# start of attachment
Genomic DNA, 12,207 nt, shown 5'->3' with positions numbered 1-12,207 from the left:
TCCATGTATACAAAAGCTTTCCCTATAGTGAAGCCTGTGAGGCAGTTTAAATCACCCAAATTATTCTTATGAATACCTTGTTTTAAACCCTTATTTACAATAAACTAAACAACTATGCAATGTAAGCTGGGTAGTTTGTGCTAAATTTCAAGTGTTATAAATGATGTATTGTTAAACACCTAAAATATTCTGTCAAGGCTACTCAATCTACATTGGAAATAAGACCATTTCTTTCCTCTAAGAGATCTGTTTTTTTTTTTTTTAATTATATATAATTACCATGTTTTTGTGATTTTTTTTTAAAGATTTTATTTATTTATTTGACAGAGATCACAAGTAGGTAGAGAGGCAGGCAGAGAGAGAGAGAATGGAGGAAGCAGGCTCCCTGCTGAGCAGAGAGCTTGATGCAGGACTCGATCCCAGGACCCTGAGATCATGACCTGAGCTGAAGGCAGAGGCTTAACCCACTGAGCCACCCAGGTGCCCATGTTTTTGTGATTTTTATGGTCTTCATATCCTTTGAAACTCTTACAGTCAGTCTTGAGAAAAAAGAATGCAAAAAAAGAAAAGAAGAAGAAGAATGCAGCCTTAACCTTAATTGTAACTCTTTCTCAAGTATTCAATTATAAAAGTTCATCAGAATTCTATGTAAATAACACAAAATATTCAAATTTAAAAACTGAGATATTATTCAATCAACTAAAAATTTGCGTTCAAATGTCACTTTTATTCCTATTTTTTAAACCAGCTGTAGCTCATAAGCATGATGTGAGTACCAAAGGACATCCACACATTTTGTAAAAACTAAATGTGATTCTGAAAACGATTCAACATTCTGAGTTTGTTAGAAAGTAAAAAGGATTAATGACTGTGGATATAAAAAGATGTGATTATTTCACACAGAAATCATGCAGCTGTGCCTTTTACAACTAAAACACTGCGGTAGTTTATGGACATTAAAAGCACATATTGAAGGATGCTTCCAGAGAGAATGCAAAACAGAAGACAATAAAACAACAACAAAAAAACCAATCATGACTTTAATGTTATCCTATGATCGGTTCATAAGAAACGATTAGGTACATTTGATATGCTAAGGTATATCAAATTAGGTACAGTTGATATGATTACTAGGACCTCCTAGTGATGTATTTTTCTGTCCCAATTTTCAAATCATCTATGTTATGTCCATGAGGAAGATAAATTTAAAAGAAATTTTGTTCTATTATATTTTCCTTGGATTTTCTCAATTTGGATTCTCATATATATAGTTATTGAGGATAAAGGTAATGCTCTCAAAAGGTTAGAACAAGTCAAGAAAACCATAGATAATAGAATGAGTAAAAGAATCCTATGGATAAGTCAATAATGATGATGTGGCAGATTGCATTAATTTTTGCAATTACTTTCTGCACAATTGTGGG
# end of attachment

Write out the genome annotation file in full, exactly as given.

Genomic DNA, 12,207 nt, shown 5'->3' with positions numbered 1-12,207 from the left:
TCCATGTATACAAAAGCTTTCCCTATAGTGAAGCCTGTGAGGCAGTTTAAATCACCCAAATTATTCTTATGAATACCTTGTTTTAAACCCTTATTTACAATAAACTAAACAACTATGCAATGTAAGCTGGGTAGTTTGTGCTAAATTTCAAGTGTTATAAATGATGTATTGTTAAACACCTAAAATATTCTGTCAAGGCTACTCAATCTACATTGGAAATAAGACCATTTCTTTCCTCTAAGAGATCTGTTTTTTTTTTTTTTAATTATATATAATTACCATGTTTTTGTGATTTTTTTTTAAAGATTTTATTTATTTATTTGACAGAGATCACAAGTAGGTAGAGAGGCAGGCAGAGAGAGAGAGAATGGAGGAAGCAGGCTCCCTGCTGAGCAGAGAGCTTGATGCAGGACTCGATCCCAGGACCCTGAGATCATGACCTGAGCTGAAGGCAGAGGCTTAACCCACTGAGCCACCCAGGTGCCCATGTTTTTGTGATTTTTATGGTCTTCATATCCTTTGAAACTCTTACAGTCAGTCTTGAGAAAAAAGAATGCAAAAAAAGAAAAGAAGAAGAAGAATGCAGCCTTAACCTTAATTGTAACTCTTTCTCAAGTATTCAATTATAAAAGTTCATCAGAATTCTATGTAAATAACACAAAATATTCAAATTTAAAAACTGAGATATTATTCAATCAACTAAAAATTTGCGTTCAAATGTCACTTTTATTCCTATTTTTTAAACCAGCTGTAGCTCATAAGCATGATGTGAGTACCAAAGGACATCCACACATTTTGTAAAAACTAAATGTGATTCTGAAAACGATTCAACATTCTGAGTTTGTTAGAAAGTAAAAAGGATTAATGACTGTGGATATAAAAAGATGTGATTATTTCACACAGAAATCATGCAGCTGTGCCTTTTACAACTAAAACACTGCGGTAGTTTATGGACATTAAAAGCACATATTGAAGGATGCTTCCAGAGAGAATGCAAAACAGAAGACAATAAAACAACAACAAAAAAACCAATCATGACTTTAATGTTATCCTATGATCGGTTCATAAGAAACGATTAGGTACATTTGATATGCTAAGGTATATCAAATTAGGTACAGTTGATATGATTACTAGGACCTCCTAGTGATGTATTTTTCTGTCCCAATTTTCAAATCATCTATGTTATGTCCATGAGGAAGATAAATTTAAAAGAAATTTTGTTCTATTATATTTTCCTTGGATTTTCTCAATTTGGATTCTCATATATATAGTTATTGAGGATAAAGGTAATGCTCTCAAAAGGTTAGAACAAGTCAAGAAAACCATAGATAATAGAATGAGTAAAAGAATCCTATGGATAAGTCAATAATGATGATGTGGCAGATTGCATTAATTTTTGCAATTACTTTCTGCACAATTGTGGG